Punyo: A Leap Forward in Soft Robotics

Punyo: A Leap Forward in Soft Robotics

Toyota Research Institute’s Punyo soft robot is an innovation in whole-body manipulation research.
Soft robotics are developed from highly flexible materials, allowing for movements and actions that mimic biological systems more closely than traditional rigid robots.  

Toyota Research Institute (TRI) has been at the forefront of this technology with its development of the soft robot, Punyo, which represents a leap forward in soft robotics by emphasizing safe interaction and efficient manipulation capabilities.  

Unlike conventional robots, which rely on rigid components, Punyo utilizes soft, flexible materials that can adapt to the shape and contours of the objects it interacts with. This adaptability ensures a gentle touch, reducing the risk of damage to both the robot and the items it handles.  

“We’re developing robotic capabilities that amplify rather than replace people and we’re on a mission to help with everyday tasks that require more than just our hands and fingertips,” said Alex Alspach, a tech lead with Toyota Research Institute’s Punyo Whole-Body Manipulation team in Cambridge, Mass. “Traditionally, robots for manipulation—think factory robots, or the arms of most humanoids we’ve seen lately—are intended to make contact only with their hands/grippers, and this is generally inefficient. Therefore, the surfaces of their arms are generally built with slick metal or plastic surfaces.” 

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But this can lead to dangerous situations for some of these robots, should their arms accidentally contact an object or they can’t sense the item, he explained. And should these types of robots intentionally make contact or grasp a surface, forces are high at the rigid points of contact and their grasp would likely be unstable and slip due to the lack of friction. 

Punyo does things differently by utilizing its whole body to carry and manipulate. “This allows it to do more than it could by grasping with only outstretched hands,” Alspach said. “It is a lightweight, low-cost solution to challenges faced by other designs. Its compliance, friction, and willingness to make a lot of contact result in stable grasps with evenly distributed forces and its tactile sensing allows these forces to be controlled and informative.”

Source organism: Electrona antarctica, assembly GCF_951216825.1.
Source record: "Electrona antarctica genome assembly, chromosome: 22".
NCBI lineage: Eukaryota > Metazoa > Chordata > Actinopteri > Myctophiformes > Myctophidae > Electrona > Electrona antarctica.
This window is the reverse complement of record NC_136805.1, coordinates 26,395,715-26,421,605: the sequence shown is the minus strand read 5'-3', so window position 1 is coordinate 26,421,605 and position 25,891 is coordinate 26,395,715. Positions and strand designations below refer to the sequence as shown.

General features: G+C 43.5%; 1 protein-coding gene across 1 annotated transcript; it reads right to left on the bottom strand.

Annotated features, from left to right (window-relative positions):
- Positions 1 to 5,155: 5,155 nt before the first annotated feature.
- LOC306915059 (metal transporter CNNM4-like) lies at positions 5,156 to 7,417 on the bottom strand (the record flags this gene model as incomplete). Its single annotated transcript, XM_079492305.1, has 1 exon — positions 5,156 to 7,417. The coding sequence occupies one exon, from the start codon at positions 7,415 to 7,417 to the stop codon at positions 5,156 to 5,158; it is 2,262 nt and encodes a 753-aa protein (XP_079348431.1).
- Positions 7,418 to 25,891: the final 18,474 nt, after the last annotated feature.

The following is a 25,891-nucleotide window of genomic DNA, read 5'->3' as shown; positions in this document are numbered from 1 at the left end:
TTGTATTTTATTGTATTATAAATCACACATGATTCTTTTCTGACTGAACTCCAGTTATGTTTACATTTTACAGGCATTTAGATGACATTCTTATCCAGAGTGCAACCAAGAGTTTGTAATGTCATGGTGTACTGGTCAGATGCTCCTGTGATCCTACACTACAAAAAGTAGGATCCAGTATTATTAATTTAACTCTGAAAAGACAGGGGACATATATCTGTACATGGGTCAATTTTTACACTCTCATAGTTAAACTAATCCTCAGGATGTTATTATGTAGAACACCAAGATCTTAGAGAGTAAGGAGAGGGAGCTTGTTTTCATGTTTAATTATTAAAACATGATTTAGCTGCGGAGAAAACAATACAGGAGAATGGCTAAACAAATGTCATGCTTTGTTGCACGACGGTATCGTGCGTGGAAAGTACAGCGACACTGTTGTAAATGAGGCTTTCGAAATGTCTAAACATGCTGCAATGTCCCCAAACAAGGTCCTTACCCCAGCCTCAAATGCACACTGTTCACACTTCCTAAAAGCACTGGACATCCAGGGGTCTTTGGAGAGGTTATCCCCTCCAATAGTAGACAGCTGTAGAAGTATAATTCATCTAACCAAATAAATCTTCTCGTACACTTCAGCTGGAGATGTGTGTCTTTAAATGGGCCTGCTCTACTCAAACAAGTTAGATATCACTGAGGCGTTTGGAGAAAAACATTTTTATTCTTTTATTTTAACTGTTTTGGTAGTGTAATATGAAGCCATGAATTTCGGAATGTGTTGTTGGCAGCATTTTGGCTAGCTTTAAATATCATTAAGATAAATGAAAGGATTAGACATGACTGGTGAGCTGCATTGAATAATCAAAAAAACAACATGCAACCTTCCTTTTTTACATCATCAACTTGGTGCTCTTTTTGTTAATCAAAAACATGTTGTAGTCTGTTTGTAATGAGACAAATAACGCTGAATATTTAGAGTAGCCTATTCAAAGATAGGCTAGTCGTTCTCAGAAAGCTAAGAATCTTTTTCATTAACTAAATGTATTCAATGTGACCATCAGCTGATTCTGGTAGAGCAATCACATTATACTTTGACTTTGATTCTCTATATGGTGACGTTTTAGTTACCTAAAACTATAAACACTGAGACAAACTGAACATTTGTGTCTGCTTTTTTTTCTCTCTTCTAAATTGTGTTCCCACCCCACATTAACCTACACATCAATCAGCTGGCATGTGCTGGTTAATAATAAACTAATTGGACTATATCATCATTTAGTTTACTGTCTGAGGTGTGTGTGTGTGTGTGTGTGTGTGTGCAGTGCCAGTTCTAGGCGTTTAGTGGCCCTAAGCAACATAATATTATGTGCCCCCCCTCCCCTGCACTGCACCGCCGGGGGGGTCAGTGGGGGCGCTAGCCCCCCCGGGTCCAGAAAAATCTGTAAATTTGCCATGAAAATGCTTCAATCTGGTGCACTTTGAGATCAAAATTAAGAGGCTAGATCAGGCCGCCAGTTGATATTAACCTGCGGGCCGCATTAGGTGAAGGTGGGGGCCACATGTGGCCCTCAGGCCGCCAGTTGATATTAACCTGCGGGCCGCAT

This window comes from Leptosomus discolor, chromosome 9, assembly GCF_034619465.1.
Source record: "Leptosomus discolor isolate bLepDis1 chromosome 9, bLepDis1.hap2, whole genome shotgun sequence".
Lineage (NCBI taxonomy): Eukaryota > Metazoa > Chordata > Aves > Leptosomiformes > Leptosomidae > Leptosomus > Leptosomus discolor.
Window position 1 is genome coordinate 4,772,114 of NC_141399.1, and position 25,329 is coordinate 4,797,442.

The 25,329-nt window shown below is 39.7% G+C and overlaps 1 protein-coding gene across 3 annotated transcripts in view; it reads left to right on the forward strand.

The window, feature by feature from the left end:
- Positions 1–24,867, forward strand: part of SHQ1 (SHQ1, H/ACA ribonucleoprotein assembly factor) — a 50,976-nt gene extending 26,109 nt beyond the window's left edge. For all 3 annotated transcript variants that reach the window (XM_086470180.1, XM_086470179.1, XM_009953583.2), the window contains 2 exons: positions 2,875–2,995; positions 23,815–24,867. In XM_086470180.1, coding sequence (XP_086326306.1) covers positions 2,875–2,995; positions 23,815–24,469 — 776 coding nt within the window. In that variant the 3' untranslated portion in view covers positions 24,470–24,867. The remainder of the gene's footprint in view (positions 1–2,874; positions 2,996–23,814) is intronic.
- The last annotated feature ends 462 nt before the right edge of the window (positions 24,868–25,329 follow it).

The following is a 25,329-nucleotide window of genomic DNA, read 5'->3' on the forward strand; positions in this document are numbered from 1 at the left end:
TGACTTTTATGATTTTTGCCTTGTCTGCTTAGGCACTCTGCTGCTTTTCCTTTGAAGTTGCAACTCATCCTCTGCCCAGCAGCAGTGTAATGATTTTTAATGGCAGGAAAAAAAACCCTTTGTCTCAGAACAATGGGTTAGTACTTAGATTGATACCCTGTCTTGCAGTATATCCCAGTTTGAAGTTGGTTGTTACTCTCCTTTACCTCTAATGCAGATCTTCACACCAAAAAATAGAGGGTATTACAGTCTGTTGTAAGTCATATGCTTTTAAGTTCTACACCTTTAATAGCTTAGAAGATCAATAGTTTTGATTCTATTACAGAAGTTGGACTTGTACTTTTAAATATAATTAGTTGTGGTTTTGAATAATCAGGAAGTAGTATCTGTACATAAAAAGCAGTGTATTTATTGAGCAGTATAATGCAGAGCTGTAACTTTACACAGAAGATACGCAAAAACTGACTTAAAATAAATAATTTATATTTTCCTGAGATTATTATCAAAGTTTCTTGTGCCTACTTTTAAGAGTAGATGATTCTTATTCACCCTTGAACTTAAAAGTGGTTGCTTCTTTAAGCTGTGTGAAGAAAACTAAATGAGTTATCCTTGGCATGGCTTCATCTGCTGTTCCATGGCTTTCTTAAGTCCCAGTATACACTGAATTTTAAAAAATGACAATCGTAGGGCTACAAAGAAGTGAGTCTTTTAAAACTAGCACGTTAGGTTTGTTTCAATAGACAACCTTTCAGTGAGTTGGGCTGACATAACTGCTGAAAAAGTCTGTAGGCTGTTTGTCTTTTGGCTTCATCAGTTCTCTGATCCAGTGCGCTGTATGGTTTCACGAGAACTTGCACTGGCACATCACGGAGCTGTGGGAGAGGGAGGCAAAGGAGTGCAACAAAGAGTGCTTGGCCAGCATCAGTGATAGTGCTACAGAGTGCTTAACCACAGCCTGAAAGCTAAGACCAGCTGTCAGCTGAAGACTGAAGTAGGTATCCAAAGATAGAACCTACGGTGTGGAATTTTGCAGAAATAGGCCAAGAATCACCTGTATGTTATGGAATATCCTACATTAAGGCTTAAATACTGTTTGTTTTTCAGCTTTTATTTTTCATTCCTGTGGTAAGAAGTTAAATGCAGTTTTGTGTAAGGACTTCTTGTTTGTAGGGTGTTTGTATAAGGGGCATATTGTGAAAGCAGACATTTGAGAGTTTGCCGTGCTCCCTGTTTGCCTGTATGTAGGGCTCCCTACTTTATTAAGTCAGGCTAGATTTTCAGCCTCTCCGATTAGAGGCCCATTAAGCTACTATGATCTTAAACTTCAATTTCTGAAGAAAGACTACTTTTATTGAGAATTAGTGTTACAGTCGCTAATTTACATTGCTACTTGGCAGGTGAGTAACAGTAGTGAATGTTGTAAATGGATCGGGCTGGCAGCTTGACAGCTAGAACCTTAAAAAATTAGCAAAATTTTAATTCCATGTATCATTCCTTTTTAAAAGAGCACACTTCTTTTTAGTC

But the systems TRI is developing can augment any traditional robot, transforming it into a soft, contact sensing robot arm, he added. 

Punyo doesn’t have the same joints or arm lengths as a human, but its high-level structure (two arms, a chest, and a waist) and the use of its whole body’s worth of actuators and compliant surfaces to lift objects efficiently and capably are inspired by the way people put their bodies to use. This contrasts with traditional heavy lifting robots that require huge motors and gearboxes to lift objects at their grippers.  

“It’s wise to take inspiration from the human build on this. We are strong enough to perform most everyday tasks with our hands, but when a big, heavy object comes around, we get creative with how we wrap our arms, position it against our body, lean back, lift with our legs, etc.” Alspach explained. “Unlocking a robot’s chest, arms, and other body surfaces for manipulation is mechanically advantageous. Coupled with compliance and friction, a robot can hold and manipulate large objects with less energy, increasing payload and battery life and enabling lighter, lower-cost systems.” 

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The development of soft robots like Punyo has broad implications for society. In healthcare, they could provide support to elderly or disabled individuals, enhancing their quality of life. In industrial settings, they could take on roles that are hazardous to humans, such as handling toxic substances or performing tasks in dangerous environments. 

While Punyo is a research platform, its focus is on solving key problems that may lead to capable, general, interactive, and safe domestic robots. It’s suited for the home, but with its adaptable technologies it may augment robot manipulators in workplaces, factories, construction sites, and elsewhere. 

The real world is full of complex environments full of clutter, tight spaces, moving people, and new objects. Robots cannot be programmed to have a perfect, canned method to deal with every unique task they will come up against, so they must be adaptive, reactive, and able to learn.  

“With Punyo, we are developing hardware and algorithms that enable truly capable robots to help with large, heavy, and unwieldy items,” Alspach said. “Our team—who are experts in soft robotics, contact-rich planning and learning, tactile sensing, and human-robot interaction—are dedicated to a future where robots and people collaborate safely, productively, and happily side by side. Our latest achievements with Punyo are an important step in making this a reality.” 

Jim Romeo is a technology writer in Chesapeake, Va. 

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